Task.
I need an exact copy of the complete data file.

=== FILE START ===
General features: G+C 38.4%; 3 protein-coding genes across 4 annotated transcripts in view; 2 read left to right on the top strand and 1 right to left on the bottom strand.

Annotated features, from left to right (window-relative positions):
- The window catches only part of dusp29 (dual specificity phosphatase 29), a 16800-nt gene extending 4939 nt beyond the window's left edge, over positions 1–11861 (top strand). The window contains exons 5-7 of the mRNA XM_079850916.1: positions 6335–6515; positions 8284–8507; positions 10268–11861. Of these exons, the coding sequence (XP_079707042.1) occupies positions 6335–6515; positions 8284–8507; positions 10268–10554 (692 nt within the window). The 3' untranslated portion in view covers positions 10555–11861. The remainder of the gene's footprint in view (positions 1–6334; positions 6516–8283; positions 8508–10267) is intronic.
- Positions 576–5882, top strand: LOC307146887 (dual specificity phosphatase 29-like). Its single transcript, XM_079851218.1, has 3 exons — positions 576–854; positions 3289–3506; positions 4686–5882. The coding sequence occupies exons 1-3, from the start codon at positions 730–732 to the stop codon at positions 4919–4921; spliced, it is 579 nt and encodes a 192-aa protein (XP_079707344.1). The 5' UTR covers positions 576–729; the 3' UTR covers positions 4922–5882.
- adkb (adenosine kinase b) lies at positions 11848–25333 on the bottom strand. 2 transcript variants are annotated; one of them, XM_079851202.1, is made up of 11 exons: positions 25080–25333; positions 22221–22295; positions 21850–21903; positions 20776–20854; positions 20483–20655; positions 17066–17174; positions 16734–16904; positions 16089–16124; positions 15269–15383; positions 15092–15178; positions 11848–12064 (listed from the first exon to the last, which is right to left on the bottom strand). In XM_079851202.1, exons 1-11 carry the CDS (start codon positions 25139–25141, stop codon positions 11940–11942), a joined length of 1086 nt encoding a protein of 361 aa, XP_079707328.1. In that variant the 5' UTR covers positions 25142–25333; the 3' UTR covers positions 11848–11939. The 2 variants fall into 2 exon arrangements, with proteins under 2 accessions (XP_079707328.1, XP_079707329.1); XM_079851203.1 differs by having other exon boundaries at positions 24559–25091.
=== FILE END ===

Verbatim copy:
General features: G+C 38.4%; 3 protein-coding genes across 4 annotated transcripts in view; 2 read left to right on the top strand and 1 right to left on the bottom strand.

Annotated features, from left to right (window-relative positions):
- The window catches only part of dusp29 (dual specificity phosphatase 29), a 16800-nt gene extending 4939 nt beyond the window's left edge, over positions 1–11861 (top strand). The window contains exons 5-7 of the mRNA XM_079850916.1: positions 6335–6515; positions 8284–8507; positions 10268–11861. Of these exons, the coding sequence (XP_079707042.1) occupies positions 6335–6515; positions 8284–8507; positions 10268–10554 (692 nt within the window). The 3' untranslated portion in view covers positions 10555–11861. The remainder of the gene's footprint in view (positions 1–6334; positions 6516–8283; positions 8508–10267) is intronic.
- Positions 576–5882, top strand: LOC307146887 (dual specificity phosphatase 29-like). Its single transcript, XM_079851218.1, has 3 exons — positions 576–854; positions 3289–3506; positions 4686–5882. The coding sequence occupies exons 1-3, from the start codon at positions 730–732 to the stop codon at positions 4919–4921; spliced, it is 579 nt and encodes a 192-aa protein (XP_079707344.1). The 5' UTR covers positions 576–729; the 3' UTR covers positions 4922–5882.
- adkb (adenosine kinase b) lies at positions 11848–25333 on the bottom strand. 2 transcript variants are annotated; one of them, XM_079851202.1, is made up of 11 exons: positions 25080–25333; positions 22221–22295; positions 21850–21903; positions 20776–20854; positions 20483–20655; positions 17066–17174; positions 16734–16904; positions 16089–16124; positions 15269–15383; positions 15092–15178; positions 11848–12064 (listed from the first exon to the last, which is right to left on the bottom strand). In XM_079851202.1, exons 1-11 carry the CDS (start codon positions 25139–25141, stop codon positions 11940–11942), a joined length of 1086 nt encoding a protein of 361 aa, XP_079707328.1. In that variant the 5' UTR covers positions 25142–25333; the 3' UTR covers positions 11848–11939. The 2 variants fall into 2 exon arrangements, with proteins under 2 accessions (XP_079707328.1, XP_079707329.1); XM_079851203.1 differs by having other exon boundaries at positions 24559–25091.